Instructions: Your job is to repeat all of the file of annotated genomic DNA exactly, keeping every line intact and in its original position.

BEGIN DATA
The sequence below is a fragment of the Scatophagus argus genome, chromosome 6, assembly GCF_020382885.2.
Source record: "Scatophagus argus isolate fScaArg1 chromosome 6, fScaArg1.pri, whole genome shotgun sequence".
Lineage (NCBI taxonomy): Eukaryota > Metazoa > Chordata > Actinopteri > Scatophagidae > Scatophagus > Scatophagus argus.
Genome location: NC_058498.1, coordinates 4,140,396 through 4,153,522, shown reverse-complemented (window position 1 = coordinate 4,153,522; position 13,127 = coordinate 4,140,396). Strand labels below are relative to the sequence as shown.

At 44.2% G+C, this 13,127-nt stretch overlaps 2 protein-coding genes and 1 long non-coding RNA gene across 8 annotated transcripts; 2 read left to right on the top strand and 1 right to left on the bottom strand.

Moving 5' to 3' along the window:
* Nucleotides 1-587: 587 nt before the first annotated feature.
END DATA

The sequence below is a fragment of the Scatophagus argus genome, chromosome 6, assembly GCF_020382885.2.
Source record: "Scatophagus argus isolate fScaArg1 chromosome 6, fScaArg1.pri, whole genome shotgun sequence".
Lineage (NCBI taxonomy): Eukaryota > Metazoa > Chordata > Actinopteri > Scatophagidae > Scatophagus > Scatophagus argus.
Genome location: NC_058498.1, coordinates 4,140,396 through 4,153,522, shown reverse-complemented (window position 1 = coordinate 4,153,522; position 13,127 = coordinate 4,140,396). Strand labels below are relative to the sequence as shown.

At 44.2% G+C, this 13,127-nt stretch overlaps 2 protein-coding genes and 1 long non-coding RNA gene across 8 annotated transcripts; 2 read left to right on the top strand and 1 right to left on the bottom strand.

Moving 5' to 3' along the window:
* Nucleotides 1-587: 587 nt before the first annotated feature.